Monday, November 23, 2009

Question About Deflation

Robert asks
"In our industry, the manufacturers claim to be holding prices, but are quietly making all kinds of deals to "help" us be more competitive.

Our competitors are taking those incentives and chasing prospects with what appears to the dealer to be lower prices across the board.

This is new behavior. For the past 8 years, no one really asked what the price was. Currently it's the prime topic.

Then I went online and ordered a pizza from pizzahut Friday. Suddenly every pizza is $10, half the price of the past few years. If that's a short term promotion were ok. If that's the new reality, are we in trouble?"

Let me rephrase Robert's post as three questions:

(1) Is deflation -- that is, a general decline of all prices (both the prices at which we buy, and those at which we sell) -- a problem? Theoretically, it is not a big problem, but just redistributes wealth from those with dollar-denominated liabilities to those with dollar denominated assets. However, this recession arguably got going because of the "underwater mortgages/foreclosure" problem -- a problem that get's better with inflation and worse with deflation. For more on this, see "Inflation, we need you!".

(2) Is there deflation right now, or will there be in the near future? I think we have a bit of inflation right now, and expect more inflation in the next couple of years (see here). It's always a bit difficult to know the inflation/deflation rate precisely, because a lot of price changes can be pretty subtle, as with the promotional discounts indicated in Robert's post. But the Bureau of Economic Analysis and the Dept of Labor have enough serious ways of measuring it that, together with the recent commodity price inflation, I am confident that we do have inflation.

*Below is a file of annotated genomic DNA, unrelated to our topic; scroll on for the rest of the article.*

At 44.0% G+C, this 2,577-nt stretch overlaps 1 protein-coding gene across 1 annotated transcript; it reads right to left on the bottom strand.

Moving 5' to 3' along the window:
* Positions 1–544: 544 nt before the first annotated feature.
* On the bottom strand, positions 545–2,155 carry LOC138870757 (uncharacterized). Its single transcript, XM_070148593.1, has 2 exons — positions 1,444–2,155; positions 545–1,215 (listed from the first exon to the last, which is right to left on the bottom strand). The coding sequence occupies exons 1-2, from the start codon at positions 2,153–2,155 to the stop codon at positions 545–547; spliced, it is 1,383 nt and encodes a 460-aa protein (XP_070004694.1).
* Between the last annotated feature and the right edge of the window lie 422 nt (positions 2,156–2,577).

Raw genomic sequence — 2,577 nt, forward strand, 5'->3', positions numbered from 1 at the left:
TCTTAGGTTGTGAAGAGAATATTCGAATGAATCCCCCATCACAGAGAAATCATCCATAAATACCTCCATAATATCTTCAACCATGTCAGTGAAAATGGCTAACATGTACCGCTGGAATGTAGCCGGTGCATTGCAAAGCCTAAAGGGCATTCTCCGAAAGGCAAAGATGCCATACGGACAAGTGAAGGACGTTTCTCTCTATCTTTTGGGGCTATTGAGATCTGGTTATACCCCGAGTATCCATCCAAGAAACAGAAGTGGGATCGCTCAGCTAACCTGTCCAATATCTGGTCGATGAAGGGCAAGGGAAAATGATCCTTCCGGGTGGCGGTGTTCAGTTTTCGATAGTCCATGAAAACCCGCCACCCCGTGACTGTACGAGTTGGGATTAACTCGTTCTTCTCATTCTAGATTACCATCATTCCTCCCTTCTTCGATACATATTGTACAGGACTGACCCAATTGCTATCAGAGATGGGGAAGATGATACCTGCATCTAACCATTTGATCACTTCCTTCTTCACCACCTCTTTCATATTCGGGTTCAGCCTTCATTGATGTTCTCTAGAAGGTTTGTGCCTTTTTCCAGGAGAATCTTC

(3) If not general deflation, what is Robert supposed to make of his observations? It's no surprise that various manufacturing prices have been falling a bit over 2009, after falling significantly at the end of 2008. If he's seeing more drops than a "bit" then that's some bad news for his segment of manufacturing.

(4) The pizza bargains may indicate that his region's economy is tougher than the national average, or merely that Robert hasn't purchased a pizza for a year or two (maybe the case -- that's about the time frame he wedded his lovely bride!!).


Karl said...

Casey, do you think that wages display any downward nominal rigidity?

Sheng said...

Who is Roberts anyway?